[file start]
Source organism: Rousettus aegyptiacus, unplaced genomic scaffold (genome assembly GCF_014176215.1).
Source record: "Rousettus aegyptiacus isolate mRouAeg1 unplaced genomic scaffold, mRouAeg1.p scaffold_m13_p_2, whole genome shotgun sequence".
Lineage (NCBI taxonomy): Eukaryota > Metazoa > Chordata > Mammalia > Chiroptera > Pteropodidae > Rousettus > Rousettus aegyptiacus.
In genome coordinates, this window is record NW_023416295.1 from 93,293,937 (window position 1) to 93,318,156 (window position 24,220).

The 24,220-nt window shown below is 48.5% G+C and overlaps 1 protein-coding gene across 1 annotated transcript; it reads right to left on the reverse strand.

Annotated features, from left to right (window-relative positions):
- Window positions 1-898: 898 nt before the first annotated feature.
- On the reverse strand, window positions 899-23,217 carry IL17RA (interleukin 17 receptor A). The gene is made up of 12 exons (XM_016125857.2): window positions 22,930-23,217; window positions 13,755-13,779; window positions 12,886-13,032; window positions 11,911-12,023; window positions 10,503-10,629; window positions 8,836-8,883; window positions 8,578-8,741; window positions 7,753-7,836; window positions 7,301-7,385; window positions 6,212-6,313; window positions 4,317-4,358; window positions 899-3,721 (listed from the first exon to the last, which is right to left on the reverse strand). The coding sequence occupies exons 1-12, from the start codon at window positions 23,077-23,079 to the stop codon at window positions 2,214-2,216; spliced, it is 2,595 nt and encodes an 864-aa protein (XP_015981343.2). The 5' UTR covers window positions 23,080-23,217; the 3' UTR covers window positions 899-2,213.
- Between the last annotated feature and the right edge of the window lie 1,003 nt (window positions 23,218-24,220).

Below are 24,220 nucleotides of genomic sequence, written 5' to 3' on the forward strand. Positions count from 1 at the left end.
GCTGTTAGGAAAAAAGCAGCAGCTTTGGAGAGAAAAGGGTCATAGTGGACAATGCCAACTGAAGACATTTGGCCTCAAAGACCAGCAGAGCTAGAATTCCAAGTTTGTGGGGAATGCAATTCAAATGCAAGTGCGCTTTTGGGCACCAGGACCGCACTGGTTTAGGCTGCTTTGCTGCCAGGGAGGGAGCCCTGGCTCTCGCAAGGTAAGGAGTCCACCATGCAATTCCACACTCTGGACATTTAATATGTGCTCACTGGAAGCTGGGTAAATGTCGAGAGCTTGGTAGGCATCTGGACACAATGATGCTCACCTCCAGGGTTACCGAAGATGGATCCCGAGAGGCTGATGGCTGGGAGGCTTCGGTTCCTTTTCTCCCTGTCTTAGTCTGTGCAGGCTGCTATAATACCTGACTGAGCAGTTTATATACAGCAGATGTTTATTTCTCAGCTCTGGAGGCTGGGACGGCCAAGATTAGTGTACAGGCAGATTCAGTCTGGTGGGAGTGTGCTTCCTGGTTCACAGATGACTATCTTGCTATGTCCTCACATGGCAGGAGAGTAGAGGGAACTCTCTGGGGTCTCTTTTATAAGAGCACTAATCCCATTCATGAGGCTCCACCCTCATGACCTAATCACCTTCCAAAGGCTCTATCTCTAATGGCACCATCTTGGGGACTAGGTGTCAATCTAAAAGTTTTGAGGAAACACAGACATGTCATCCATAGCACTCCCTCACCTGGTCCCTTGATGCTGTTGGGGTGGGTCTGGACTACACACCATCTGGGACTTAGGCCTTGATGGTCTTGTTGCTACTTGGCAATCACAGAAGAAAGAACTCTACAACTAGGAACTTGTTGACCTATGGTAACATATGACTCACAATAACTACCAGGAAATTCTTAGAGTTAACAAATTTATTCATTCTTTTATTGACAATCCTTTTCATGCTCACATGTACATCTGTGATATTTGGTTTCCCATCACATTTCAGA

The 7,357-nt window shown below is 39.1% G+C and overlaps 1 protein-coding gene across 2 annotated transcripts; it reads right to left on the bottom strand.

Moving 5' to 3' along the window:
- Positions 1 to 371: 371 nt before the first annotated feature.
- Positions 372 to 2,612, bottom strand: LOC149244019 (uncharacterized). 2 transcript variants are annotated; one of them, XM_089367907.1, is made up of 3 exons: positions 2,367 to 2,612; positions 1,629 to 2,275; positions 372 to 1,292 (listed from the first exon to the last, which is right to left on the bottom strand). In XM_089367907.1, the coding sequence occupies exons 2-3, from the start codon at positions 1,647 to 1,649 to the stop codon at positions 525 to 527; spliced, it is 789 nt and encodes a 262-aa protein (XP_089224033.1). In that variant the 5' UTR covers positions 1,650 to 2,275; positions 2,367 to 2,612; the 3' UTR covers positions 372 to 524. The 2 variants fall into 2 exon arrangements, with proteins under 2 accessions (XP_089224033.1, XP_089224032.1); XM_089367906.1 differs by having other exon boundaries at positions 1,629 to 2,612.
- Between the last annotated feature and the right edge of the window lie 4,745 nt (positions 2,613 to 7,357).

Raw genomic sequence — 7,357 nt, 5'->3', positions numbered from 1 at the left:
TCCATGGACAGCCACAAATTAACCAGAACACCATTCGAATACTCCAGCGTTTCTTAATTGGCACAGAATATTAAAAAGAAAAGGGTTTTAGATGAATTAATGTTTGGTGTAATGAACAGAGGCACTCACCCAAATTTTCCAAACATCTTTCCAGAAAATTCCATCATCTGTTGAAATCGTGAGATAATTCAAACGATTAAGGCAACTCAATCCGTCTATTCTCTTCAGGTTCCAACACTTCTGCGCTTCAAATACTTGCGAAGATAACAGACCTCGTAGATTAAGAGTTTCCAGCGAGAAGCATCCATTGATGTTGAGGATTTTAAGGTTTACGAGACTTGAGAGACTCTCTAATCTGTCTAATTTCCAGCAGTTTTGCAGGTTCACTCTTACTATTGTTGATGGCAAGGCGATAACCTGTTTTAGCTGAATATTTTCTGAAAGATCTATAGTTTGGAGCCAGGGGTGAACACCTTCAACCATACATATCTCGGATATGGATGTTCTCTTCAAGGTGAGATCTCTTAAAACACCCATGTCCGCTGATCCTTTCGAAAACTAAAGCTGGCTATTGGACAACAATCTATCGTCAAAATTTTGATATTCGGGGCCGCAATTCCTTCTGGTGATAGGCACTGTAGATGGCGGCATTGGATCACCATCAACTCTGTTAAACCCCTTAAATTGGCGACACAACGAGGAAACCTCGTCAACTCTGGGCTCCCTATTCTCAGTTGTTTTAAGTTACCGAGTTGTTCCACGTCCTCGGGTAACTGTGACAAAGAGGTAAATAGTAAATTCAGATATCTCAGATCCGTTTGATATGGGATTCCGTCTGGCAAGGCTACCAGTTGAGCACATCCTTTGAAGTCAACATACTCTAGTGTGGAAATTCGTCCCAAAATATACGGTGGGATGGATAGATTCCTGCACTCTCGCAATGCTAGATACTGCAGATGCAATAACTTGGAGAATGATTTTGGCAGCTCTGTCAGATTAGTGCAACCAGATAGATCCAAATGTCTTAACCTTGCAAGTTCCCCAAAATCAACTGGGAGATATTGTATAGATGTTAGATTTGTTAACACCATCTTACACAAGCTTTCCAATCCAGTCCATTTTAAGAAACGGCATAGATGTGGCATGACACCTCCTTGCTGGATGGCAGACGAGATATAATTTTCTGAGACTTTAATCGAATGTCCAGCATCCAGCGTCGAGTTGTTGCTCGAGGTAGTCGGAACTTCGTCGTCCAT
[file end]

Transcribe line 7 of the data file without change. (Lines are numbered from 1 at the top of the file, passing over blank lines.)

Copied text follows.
- Window positions 1-898: 898 nt before the first annotated feature.